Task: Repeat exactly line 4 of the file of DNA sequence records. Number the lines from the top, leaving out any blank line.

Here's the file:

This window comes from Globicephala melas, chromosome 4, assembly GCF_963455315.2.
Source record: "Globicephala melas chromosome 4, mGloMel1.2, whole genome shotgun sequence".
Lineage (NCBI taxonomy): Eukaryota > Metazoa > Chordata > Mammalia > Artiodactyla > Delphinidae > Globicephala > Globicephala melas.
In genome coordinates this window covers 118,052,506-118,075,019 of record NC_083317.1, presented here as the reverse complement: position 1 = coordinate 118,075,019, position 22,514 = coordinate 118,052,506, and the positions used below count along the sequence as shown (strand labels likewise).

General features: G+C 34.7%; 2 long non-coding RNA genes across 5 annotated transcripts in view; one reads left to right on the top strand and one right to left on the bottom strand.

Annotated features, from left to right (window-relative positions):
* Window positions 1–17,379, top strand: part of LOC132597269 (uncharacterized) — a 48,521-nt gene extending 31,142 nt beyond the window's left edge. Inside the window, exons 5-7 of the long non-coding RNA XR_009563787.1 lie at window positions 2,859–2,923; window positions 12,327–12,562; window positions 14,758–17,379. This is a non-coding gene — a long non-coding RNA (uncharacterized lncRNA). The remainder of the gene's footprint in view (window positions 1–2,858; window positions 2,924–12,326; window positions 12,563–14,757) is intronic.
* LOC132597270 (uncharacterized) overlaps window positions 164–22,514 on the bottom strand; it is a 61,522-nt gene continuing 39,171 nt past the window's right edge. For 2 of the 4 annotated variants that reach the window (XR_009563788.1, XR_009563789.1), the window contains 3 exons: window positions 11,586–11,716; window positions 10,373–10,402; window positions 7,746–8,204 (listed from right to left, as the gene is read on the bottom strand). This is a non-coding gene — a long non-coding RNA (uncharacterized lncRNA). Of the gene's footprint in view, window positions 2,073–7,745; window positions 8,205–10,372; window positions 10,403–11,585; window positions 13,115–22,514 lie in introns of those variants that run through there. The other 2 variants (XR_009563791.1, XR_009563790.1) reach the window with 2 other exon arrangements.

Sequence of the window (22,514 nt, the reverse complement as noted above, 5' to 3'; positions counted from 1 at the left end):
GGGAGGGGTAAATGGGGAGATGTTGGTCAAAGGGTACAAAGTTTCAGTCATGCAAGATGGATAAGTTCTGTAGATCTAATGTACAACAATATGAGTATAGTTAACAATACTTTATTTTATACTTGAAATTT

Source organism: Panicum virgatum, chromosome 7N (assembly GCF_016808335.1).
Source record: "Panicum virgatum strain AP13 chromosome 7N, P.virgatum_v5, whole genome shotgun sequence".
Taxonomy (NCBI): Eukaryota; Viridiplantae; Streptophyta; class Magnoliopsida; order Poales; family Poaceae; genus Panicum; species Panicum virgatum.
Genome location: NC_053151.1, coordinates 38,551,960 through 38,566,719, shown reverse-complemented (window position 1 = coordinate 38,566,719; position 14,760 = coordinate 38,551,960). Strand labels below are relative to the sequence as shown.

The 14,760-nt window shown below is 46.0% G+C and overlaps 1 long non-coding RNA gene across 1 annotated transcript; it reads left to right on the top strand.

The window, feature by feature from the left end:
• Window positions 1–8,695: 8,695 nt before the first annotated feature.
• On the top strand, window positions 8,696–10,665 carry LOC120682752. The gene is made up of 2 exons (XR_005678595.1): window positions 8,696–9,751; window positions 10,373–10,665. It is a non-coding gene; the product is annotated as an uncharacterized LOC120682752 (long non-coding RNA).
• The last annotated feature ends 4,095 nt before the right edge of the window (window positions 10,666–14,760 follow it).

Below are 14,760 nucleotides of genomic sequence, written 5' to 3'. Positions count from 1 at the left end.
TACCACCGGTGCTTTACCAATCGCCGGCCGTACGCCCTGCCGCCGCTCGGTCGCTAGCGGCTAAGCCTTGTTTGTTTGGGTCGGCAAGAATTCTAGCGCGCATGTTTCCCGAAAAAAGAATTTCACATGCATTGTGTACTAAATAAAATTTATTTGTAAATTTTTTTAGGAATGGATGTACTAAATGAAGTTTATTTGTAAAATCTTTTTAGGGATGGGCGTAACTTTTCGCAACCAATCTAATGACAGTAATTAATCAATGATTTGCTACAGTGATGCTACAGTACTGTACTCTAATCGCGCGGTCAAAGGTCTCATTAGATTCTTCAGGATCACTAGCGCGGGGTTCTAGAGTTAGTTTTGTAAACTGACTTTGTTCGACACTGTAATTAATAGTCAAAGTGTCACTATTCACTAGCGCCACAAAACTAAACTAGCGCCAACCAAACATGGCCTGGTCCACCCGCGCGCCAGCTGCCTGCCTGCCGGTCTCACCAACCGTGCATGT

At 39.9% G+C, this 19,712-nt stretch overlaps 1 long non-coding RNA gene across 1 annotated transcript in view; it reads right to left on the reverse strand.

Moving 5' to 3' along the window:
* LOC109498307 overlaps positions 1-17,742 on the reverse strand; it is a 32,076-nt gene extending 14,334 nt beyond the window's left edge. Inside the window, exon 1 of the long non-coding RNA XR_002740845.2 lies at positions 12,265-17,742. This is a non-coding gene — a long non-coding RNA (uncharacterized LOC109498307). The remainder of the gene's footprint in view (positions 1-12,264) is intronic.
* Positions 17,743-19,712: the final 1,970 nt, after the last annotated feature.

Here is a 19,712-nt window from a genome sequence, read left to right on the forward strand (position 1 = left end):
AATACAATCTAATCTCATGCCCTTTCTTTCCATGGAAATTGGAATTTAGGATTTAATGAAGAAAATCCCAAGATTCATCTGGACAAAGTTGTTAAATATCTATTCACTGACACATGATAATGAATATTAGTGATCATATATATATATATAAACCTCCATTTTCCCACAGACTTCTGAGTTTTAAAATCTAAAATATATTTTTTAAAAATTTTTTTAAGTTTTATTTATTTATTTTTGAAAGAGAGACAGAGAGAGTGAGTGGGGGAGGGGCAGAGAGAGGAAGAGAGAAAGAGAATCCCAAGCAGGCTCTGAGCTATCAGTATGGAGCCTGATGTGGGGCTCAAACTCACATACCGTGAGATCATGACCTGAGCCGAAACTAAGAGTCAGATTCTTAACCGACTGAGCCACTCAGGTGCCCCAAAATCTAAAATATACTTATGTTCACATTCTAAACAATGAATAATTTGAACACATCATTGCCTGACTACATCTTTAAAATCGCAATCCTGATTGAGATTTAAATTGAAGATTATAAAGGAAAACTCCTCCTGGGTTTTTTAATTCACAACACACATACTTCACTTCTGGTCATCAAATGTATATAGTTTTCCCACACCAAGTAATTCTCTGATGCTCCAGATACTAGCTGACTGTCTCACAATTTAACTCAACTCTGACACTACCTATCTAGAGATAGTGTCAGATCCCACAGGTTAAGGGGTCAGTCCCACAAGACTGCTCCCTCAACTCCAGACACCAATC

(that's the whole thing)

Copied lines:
In genome coordinates this window covers 118,052,506-118,075,019 of record NC_083317.1, presented here as the reverse complement: position 1 = coordinate 118,075,019, position 22,514 = coordinate 118,052,506, and the positions used below count along the sequence as shown (strand labels likewise).